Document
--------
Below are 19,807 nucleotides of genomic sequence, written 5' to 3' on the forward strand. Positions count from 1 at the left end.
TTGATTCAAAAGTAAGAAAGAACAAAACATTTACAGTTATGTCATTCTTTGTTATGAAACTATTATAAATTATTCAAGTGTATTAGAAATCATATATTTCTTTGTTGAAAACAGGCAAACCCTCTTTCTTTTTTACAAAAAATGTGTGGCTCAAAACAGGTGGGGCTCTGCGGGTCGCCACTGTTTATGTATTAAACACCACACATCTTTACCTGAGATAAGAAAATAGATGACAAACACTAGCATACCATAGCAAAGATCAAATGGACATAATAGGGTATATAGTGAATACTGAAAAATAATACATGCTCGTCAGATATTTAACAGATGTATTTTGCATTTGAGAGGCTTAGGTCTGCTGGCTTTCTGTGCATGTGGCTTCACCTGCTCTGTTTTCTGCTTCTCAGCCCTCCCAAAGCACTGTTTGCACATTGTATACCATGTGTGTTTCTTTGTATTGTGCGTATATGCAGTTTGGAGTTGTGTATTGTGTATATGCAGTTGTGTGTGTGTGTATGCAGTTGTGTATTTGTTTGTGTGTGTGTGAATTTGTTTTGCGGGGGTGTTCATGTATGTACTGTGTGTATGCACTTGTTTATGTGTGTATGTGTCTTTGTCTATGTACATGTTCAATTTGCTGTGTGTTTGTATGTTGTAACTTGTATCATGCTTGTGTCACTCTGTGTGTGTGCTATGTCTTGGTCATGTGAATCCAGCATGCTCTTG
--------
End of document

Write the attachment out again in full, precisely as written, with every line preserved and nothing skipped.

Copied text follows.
Below are 19,807 nucleotides of genomic sequence, written 5' to 3' on the forward strand. Positions count from 1 at the left end.
TTGATTCAAAAGTAAGAAAGAACAAAACATTTACAGTTATGTCATTCTTTGTTATGAAACTATTATAAATTATTCAAGTGTATTAGAAATCATATATTTCTTTGTTGAAAACAGGCAAACCCTCTTTCTTTTTTACAAAAAATGTGTGGCTCAAAACAGGTGGGGCTCTGCGGGTCGCCACTGTTTATGTATTAAACACCACACATCTTTACCTGAGATAAGAAAATAGATGACAAACACTAGCATACCATAGCAAAGATCAAATGGACATAATAGGGTATATAGTGAATACTGAAAAATAATACATGCTCGTCAGATATTTAACAGATGTATTTTGCATTTGAGAGGCTTAGGTCTGCTGGCTTTCTGTGCATGTGGCTTCACCTGCTCTGTTTTCTGCTTCTCAGCCCTCCCAAAGCACTGTTTGCACATTGTATACCATGTGTGTTTCTTTGTATTGTGCGTATATGCAGTTTGGAGTTGTGTATTGTGTATATGCAGTTGTGTGTGTGTGTATGCAGTTGTGTATTTGTTTGTGTGTGTGTGAATTTGTTTTGCGGGGGTGTTCATGTATGTACTGTGTGTATGCACTTGTTTATGTGTGTATGTGTCTTTGTCTATGTACATGTTCAATTTGCTGTGTGTTTGTATGTTGTAACTTGTATCATGCTTGTGTCACTCTGTGTGTGTGCTATGTCTTGGTCATGTGAATCCAGCATGCTCTTG